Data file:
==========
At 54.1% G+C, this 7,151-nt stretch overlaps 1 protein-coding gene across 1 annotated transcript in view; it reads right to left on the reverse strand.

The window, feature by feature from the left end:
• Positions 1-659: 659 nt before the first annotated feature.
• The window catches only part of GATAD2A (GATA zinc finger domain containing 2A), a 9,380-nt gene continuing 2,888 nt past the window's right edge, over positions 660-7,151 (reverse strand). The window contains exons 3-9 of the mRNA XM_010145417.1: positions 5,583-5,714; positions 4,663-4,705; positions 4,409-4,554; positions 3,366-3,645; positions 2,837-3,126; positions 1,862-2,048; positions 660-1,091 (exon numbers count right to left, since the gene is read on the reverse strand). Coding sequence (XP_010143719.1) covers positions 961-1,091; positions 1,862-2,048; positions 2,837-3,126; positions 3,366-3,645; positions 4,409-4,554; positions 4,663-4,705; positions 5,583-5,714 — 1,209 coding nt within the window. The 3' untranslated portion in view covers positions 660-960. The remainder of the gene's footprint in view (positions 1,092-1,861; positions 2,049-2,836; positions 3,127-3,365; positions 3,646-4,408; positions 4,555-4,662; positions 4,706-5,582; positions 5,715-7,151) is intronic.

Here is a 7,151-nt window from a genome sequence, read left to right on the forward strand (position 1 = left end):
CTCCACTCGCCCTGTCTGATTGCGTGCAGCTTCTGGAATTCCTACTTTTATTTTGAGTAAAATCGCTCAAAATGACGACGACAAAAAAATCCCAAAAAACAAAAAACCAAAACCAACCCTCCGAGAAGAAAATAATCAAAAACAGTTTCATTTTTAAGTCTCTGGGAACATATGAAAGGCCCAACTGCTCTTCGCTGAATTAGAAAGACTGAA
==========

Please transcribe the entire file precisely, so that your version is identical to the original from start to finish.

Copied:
At 54.1% G+C, this 7,151-nt stretch overlaps 1 protein-coding gene across 1 annotated transcript in view; it reads right to left on the reverse strand.

The window, feature by feature from the left end:
• Positions 1-659: 659 nt before the first annotated feature.
• The window catches only part of GATAD2A (GATA zinc finger domain containing 2A), a 9,380-nt gene continuing 2,888 nt past the window's right edge, over positions 660-7,151 (reverse strand). The window contains exons 3-9 of the mRNA XM_010145417.1: positions 5,583-5,714; positions 4,663-4,705; positions 4,409-4,554; positions 3,366-3,645; positions 2,837-3,126; positions 1,862-2,048; positions 660-1,091 (exon numbers count right to left, since the gene is read on the reverse strand). Coding sequence (XP_010143719.1) covers positions 961-1,091; positions 1,862-2,048; positions 2,837-3,126; positions 3,366-3,645; positions 4,409-4,554; positions 4,663-4,705; positions 5,583-5,714 — 1,209 coding nt within the window. The 3' untranslated portion in view covers positions 660-960. The remainder of the gene's footprint in view (positions 1,092-1,861; positions 2,049-2,836; positions 3,127-3,365; positions 3,646-4,408; positions 4,555-4,662; positions 4,706-5,582; positions 5,715-7,151) is intronic.

Here is a 7,151-nt window from a genome sequence, read left to right on the forward strand (position 1 = left end):
CTCCACTCGCCCTGTCTGATTGCGTGCAGCTTCTGGAATTCCTACTTTTATTTTGAGTAAAATCGCTCAAAATGACGACGACAAAAAAATCCCAAAAAACAAAAAACCAAAACCAACCCTCCGAGAAGAAAATAATCAAAAACAGTTTCATTTTTAAGTCTCTGGGAACATATGAAAGGCCCAACTGCTCTTCGCTGAATTAGAAAGACTGAA